It is a refreshing reminder to hear again Jesus’ rejection of a necessary causal link between disability and sin. While it is clearly outrageous to think otherwise, it often appears to inform attitudes and has been given broad application. So we will hear that people for whom life does not go well are at fault, whether that is about a disability, unemployment or sickness. Its corollary usually holds such an attitude in place: people who prosper are blessed; people blessed are good people. Other people are bad people! Biblical texts can be cited to support the claim.

In the drama which John unfolds here for his congregations the rime and reason for the disability was a matter of promoting the importance of Jesus. Whether the historical Jesus would have seen the needy as opportunities for promotion is doubtful. We need not have an explanation of others’ ills in terms of God’s benefit. God more likely weeps at others’ ills than sees an opportunity for enhancing reputation. But then as now people found many ways of detracting from the dignity of others.

Coming through the narrative is the strength of its source which doubtless portrayed the deed as an act of Christ’s compassion. John’s story lifts our eyes to a wider perspective. Jesus is not just a healer, but light for the world’s darkness, which was another language for saying: God so loved the world! The response of Jesus in 9:4-5 also reminds the hearers that even Jesus would fail. That, too, would not mean he is bad!

Perhaps the old tradition John used contained the details about how the healing took place. It is not unlike techniques used by others in the ancient world (see also Mark 8:23). John cannot help lifting our attention again to the symbolic level when he translates Siloam. The scene which follows in 9:8-12 playfully repeats the story of the healing and ends with a typically Johannine ambiguity: the healed man does not know where Jesus is. It reminds us of the saying about the wind/spirit in 3:8. Finding Jesus is much more than finding his location.

There are doubtless deliberate echoes of the healing in John 5, also linked to a pool, when John 9 tells us that a deed of healing by a Jerusalem pool took place on a the sabbath and that this upset the Pharisees. The to-ing and fro-ing of the drama in 9:13-17 and 9:18-23 expose the Pharisees as obsessive about their laws. 9:22 mentions the parents’ fear that becoming off side with the Pharisees could lead to expulsion from the synagogue - probably a real experience for many in John’s congregations.

The drama heightens in 9:24-34 as the Pharisees urge that glory be given to God. It had been Jesus’ intention all along according to 9:3 to glorify God’s works (see also 11:4). The Pharisees profile themselves as righteous and Jesus as a sinner, but in the process further expose their obsession. Hearers of the gospel thus far would know that rather than remaining faithful to Moses and the Law these Pharisees betray it. Its sole function now was to point to Christ’s validity. The former blind man makes simple responses which unmask the critics. For that he is expelled. All it needs is for Jesus to find him and tell him the truth about himself as the Son of Man (9:35-38). The drama is nearly over.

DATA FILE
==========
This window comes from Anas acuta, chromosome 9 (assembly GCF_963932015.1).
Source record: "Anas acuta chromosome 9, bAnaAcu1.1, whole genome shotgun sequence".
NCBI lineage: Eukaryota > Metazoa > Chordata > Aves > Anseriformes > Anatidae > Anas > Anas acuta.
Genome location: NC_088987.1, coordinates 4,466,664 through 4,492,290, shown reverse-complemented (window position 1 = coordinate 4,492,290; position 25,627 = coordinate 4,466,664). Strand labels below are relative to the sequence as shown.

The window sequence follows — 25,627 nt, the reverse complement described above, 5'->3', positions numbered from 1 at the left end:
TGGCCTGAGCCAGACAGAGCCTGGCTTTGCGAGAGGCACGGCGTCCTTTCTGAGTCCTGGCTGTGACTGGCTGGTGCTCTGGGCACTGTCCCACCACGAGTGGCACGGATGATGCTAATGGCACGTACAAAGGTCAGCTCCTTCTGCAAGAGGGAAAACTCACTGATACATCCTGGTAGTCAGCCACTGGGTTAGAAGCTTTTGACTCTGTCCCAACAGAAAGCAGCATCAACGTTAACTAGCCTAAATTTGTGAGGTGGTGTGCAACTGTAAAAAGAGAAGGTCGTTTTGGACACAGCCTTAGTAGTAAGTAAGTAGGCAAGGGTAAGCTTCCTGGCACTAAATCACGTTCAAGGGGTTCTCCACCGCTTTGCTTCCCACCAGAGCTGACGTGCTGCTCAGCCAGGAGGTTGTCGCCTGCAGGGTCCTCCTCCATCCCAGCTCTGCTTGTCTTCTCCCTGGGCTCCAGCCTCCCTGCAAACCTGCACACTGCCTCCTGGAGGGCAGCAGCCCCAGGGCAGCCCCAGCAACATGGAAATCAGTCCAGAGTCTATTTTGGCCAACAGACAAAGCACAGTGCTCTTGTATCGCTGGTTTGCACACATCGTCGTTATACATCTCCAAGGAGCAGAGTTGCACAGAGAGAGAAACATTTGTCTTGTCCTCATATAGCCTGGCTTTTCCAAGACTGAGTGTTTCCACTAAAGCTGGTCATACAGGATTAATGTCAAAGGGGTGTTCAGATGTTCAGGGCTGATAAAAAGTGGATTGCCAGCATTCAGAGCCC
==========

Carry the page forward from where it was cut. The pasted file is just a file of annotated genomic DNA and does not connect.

Jesus’ final words are about judgement, which probably explains why he referred to himself as the Son of Man in speaking with the blind man. In a different way Matthew shows the two are closely linked: the Son of Man will be the judge. It is then scarcely subtle when the Pharisees ask: ‘We are not blind are we?’ Answer: a resounding: yes! They are the sinners! The situation has been reversed.

This carefully crafted piece would have reassured John’s hearers who had experienced the pain of being forced out of the synagogue communities. Their claims about Jesus had gone too far. They had in effect set aside the biblical Law or, better, redefined its role as now to function only as a witness to the Messiah. They now attributed to him claims once made of the Law: that he was the (in fact the only, the true) light, life, truth, word and bread.

It is not difficult to see the passage mirroring the experiences of John’s community. Here were Jews in conflict with Jews. Like many passages in John the images, loosed from their Jewish moorings, can sail off to join the armada of anti-Semitism. The Pharisees, like Nicodemus in John 3, are stereotypes. Once we see this, other doors open and we recognise conflicts of our own day - also within Christianity. Wherever rules matter most and people take second place, we have darkness, even if they are divinely warranted in scripture.

Obsession with observance is a characteristic of religion which makes it very dangerous, as many forms of fundamentalism have shown, not least the recent most violent. Such rigidity at the expense of people is not, however, limited to certain widely acknowledged types, but can flourish on both the left wing and the right, among the biblicists and among those serving other ideologies. It is also at home where people read John and the Bible as vehicles for propaganda for their Jesus and their God, to ‘win’, instead of as testimony to divine compassion which puts people first. As the blind man might have said: ‘Well I don’t understand much about all of that, but I know when I see people getting helped and I’ll run with that!’